Livestock exhibitor families also said that the highest outcomes were related to skill development and educational outcomes. For Taylor, discipline and resilience were two major life lessons learned in the barn that helped her through college and now a second degree.
“When you have an animal that you have to feed and take care of, and you want it to look its best, you can’t really skip days on that,” said Taylor. “You have to have discipline within your day and time management and that doesn’t just end after high school. In order to be successful and get the grades you want, you have to have discipline and time management to be able to get things done.”
Sportsmanship and respect were two traits that livestock projects showed increased life skills for. For Taylor, learning sportsmanship and respect in the show ring taught her resilience, which has been applicable to real-life challenges.
“Resilience was a big one, too,” said Taylor. “Things are going to knock you down and you have to keep going if you want to be successful. Every time you walk into the ring, there’s a chance you’re going to get beat. And, it’s all about, are you going to let that affect you tomorrow, or do you move forward?”
The youth livestock program study found that Texas youth invest an estimated 37,234,635.40 hours per year working with their livestock. It also showed that families invest over 25 hours per exhibitor, per week in time spent with projects and the average livestock exhibitor spends about 784.68 hours working with their projects each year.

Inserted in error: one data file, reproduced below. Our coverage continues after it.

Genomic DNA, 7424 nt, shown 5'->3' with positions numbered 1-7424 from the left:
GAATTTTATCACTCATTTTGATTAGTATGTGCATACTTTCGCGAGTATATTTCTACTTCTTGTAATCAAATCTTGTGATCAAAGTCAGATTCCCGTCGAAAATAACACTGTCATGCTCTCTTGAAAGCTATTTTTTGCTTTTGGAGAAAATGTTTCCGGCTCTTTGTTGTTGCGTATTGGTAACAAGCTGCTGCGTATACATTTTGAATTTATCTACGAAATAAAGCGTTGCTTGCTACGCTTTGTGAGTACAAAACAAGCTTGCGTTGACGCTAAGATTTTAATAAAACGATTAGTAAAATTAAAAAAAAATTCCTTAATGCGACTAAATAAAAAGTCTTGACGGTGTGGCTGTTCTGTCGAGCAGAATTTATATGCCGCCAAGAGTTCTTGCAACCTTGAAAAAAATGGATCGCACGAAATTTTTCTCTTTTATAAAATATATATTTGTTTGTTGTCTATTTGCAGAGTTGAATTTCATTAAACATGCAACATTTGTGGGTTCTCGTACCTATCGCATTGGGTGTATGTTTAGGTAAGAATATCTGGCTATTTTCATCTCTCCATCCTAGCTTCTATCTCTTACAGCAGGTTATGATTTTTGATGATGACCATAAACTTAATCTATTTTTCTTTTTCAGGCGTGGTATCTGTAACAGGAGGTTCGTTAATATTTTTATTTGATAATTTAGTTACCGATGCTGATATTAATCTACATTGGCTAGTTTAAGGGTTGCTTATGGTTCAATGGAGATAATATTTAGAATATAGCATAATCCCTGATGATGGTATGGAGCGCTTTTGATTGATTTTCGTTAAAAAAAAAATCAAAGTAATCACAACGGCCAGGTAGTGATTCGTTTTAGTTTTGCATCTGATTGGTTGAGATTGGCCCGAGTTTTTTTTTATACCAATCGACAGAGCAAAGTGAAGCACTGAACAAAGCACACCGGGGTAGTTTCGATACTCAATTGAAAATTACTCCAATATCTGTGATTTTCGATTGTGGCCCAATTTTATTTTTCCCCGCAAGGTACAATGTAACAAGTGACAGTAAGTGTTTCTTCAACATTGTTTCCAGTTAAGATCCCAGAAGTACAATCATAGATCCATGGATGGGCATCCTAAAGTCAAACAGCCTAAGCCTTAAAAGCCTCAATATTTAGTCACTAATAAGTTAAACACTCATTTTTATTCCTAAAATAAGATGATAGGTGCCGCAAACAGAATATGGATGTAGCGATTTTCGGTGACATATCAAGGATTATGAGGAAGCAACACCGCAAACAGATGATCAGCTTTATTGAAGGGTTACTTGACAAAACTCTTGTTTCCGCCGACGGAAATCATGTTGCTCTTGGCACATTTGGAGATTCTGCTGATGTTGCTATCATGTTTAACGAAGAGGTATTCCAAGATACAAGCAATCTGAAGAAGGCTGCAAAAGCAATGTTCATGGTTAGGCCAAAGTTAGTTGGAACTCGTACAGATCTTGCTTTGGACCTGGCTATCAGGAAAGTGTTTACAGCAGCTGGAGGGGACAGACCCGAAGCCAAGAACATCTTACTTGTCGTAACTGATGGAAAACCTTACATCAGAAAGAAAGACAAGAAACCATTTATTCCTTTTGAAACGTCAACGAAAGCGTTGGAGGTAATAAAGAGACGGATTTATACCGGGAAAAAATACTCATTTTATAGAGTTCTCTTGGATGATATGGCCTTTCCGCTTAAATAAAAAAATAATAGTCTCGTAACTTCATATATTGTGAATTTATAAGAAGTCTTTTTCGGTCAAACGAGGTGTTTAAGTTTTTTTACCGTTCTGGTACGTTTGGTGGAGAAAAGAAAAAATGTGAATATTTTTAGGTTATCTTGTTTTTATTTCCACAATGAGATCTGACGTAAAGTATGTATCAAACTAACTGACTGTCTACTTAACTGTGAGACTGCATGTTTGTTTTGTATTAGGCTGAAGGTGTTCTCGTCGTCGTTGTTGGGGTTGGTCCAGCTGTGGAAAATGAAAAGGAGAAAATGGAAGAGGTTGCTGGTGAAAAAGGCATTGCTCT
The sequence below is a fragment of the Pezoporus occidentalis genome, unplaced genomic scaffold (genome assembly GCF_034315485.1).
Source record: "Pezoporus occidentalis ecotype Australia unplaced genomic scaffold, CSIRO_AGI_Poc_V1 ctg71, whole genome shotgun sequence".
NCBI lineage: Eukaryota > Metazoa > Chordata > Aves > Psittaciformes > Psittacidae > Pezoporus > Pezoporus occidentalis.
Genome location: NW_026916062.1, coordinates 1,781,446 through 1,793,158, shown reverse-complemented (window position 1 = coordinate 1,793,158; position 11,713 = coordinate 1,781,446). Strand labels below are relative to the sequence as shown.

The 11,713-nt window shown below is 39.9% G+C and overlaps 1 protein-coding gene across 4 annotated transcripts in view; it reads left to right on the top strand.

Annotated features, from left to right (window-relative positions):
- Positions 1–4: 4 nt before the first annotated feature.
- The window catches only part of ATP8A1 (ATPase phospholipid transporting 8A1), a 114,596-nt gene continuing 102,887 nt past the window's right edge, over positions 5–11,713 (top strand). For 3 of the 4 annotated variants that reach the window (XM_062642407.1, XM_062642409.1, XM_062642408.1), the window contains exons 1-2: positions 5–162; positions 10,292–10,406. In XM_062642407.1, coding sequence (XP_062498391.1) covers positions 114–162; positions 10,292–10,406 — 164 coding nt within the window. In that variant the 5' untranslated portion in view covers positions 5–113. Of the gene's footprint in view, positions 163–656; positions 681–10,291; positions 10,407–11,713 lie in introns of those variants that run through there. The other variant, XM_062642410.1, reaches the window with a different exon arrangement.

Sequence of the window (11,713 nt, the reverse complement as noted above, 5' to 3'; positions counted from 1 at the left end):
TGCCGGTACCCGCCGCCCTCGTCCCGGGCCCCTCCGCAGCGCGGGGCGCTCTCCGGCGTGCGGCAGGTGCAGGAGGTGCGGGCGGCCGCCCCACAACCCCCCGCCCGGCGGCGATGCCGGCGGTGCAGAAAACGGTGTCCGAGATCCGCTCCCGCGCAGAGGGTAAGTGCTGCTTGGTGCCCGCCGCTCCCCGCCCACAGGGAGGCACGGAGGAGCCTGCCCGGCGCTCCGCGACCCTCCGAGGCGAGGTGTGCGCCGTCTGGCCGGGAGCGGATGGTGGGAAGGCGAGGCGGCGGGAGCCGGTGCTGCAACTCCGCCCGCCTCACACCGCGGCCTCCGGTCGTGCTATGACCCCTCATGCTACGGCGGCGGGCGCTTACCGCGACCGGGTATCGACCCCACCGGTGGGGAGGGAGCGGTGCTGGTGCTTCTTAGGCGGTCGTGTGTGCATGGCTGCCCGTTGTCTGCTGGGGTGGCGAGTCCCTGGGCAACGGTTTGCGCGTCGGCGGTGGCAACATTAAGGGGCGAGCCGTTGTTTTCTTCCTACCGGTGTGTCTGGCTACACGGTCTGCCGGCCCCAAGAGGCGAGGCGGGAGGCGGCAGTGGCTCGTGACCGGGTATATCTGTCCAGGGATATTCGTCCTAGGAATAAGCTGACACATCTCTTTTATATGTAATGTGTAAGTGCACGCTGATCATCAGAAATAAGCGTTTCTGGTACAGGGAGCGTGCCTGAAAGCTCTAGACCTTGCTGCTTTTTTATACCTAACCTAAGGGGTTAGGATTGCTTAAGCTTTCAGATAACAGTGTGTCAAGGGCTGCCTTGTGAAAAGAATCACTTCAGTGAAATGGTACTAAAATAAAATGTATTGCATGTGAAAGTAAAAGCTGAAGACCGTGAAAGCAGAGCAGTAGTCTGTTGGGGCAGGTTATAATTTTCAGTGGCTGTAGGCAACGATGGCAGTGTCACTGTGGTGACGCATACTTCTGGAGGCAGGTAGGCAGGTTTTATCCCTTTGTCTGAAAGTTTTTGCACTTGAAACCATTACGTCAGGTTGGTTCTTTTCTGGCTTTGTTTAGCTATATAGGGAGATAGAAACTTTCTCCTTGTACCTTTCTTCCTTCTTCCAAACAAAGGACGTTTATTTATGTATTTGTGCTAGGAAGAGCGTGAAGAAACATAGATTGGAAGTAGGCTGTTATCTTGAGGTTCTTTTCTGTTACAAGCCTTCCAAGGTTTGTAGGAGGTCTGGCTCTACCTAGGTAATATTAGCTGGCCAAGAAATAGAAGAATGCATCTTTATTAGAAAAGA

The study also reported the total investment made on exhibiting cattle. For breeding heifers specifically, $7,445.63 was the average total cost for raising and exhibiting. The big question: Are all the time and money invested in these projects worth it?
“I think without a doubt, it was worth it,” said Taylor. “I played sports and was involved in other things in high school, but, there’s not another opportunity out there that introduces you to real life challenges.”
Both Wyatt and Taylor found that the life lessons learned through showing Limousin cattle has helped them succeed in life.
“I can’t tell you how much having a cattle background has helped me throughout my career,” said Wyatt. “There are people I know that I’ve either met, or they know my parents, and then there are all these opportunities with teaching and other things of that nature that are not going to go away.”
Taylor felt that lessons learned were done not only in the show ring and with her cattle, but beyond, including the many competitions and leadership roles she took on.
“The association and the breed has so many different competitions that really challenge you as a person and in skills that you can use every single day,” said Taylor. “I think that is so important. All the winnings fade away eventually, but the social skills, the hard work, and everything it teaches you makes it worthwhile.”
Wyatt pointed out that while showing cattle is a wonderful thing, it’s just the beginning for exhibitors who want to stay involved in the cattle industry.
“Don’t feel the need to just stop at show cattle,” said Wyatt. “We support a large, industry based business which feeds the world. So, genetics are the key foundation for that. But, there are other sectors, cow/calf, feedlot and all those genetics go into those to basically feed the world.”
While Taylor and Wyatt are only two examples of the exhibitors that come out of the Limousin breed, they both showcase how lessons learned in the show ring can help you long after you drop the halter and take your next step. Both didn’t just learn lifelong lessons in a barn. They made the barn their classroom.